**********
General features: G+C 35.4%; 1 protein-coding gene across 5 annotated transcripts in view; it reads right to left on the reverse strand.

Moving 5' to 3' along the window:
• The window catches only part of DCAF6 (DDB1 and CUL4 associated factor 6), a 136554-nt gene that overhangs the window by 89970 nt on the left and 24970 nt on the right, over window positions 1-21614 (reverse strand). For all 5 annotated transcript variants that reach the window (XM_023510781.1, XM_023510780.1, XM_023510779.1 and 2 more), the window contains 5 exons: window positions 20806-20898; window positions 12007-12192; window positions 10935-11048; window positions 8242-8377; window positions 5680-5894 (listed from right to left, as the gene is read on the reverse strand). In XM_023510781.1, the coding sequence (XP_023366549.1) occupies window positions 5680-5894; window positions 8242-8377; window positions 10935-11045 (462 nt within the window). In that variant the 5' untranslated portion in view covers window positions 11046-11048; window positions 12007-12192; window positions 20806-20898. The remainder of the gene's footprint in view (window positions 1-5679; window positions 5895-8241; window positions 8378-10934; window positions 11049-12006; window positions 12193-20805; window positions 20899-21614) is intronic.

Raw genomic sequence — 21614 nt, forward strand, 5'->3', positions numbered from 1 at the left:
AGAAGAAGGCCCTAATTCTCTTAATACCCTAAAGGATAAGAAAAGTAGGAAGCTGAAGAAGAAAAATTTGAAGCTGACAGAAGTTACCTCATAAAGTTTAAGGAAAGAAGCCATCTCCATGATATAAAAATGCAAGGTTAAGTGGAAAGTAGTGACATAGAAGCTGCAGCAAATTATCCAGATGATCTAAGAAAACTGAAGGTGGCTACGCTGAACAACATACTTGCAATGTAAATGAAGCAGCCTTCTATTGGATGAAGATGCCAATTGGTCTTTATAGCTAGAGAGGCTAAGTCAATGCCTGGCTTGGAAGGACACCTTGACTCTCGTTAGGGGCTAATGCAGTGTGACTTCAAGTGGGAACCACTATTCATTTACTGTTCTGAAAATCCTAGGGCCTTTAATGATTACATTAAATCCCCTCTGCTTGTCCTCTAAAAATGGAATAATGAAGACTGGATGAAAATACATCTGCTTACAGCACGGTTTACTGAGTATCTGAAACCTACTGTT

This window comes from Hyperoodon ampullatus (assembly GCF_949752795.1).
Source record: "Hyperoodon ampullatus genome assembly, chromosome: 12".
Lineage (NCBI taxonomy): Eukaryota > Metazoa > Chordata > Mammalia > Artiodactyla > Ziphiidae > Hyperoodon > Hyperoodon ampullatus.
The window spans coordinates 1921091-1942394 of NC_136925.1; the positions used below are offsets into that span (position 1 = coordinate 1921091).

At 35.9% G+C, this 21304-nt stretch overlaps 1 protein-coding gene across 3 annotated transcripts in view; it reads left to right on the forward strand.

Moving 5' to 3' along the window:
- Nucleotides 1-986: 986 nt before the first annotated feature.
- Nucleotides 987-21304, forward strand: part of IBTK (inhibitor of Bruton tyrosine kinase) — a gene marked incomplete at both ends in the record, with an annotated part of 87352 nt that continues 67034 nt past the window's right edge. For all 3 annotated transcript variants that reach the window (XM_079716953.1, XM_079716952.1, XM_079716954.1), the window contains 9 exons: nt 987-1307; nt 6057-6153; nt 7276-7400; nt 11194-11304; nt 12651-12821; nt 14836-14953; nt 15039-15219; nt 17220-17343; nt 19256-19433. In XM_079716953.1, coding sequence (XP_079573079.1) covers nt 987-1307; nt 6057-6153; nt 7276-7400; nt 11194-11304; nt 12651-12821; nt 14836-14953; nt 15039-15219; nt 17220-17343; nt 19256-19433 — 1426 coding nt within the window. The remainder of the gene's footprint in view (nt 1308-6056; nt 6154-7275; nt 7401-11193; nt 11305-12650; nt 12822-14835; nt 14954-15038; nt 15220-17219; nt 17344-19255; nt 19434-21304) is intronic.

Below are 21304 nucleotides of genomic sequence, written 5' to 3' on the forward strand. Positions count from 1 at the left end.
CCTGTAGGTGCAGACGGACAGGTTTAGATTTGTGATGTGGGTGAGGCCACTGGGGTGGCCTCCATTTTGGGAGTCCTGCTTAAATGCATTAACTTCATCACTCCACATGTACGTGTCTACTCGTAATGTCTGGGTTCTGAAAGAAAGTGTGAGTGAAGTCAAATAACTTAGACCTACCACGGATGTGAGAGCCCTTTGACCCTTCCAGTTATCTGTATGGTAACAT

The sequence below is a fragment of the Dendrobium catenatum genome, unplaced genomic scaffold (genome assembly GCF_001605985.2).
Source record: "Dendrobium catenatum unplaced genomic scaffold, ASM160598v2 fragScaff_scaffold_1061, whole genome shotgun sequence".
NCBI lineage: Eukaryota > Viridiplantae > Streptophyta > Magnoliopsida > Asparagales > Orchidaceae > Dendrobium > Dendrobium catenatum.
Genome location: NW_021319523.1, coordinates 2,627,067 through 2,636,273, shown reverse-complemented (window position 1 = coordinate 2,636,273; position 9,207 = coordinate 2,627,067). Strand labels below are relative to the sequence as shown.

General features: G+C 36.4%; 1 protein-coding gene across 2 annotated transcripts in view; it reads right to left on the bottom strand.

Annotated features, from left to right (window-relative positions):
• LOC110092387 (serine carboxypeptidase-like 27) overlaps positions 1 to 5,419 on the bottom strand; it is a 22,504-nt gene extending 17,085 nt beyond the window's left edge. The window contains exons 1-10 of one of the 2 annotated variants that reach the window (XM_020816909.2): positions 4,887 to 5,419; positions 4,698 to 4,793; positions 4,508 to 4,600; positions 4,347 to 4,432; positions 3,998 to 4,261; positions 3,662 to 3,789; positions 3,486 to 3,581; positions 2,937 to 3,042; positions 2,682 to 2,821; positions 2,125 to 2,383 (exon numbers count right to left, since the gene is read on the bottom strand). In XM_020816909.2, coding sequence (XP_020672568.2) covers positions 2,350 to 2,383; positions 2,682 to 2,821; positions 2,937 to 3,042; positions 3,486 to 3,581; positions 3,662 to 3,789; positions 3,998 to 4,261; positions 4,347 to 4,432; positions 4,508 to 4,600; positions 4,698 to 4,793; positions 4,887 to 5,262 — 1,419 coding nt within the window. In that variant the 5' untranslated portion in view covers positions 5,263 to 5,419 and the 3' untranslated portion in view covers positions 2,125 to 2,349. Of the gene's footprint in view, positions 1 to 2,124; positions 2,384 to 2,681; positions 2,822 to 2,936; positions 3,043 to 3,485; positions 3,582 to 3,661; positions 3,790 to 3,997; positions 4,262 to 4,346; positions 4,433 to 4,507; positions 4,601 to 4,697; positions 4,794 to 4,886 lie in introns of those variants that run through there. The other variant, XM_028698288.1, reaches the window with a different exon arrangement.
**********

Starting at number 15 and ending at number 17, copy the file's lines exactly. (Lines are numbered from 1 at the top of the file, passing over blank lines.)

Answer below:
CCTGTAGGTGCAGACGGACAGGTTTAGATTTGTGATGTGGGTGAGGCCACTGGGGTGGCCTCCATTTTGGGAGTCCTGCTTAAATGCATTAACTTCATCACTCCACATGTACGTGTCTACTCGTAATGTCTGGGTTCTGAAAGAAAGTGTGAGTGAAGTCAAATAACTTAGACCTACCACGGATGTGAGAGCCCTTTGACCCTTCCAGTTATCTGTATGGTAACAT

The sequence below is a fragment of the Dendrobium catenatum genome, unplaced genomic scaffold (genome assembly GCF_001605985.2).
Source record: "Dendrobium catenatum unplaced genomic scaffold, ASM160598v2 fragScaff_scaffold_1061, whole genome shotgun sequence".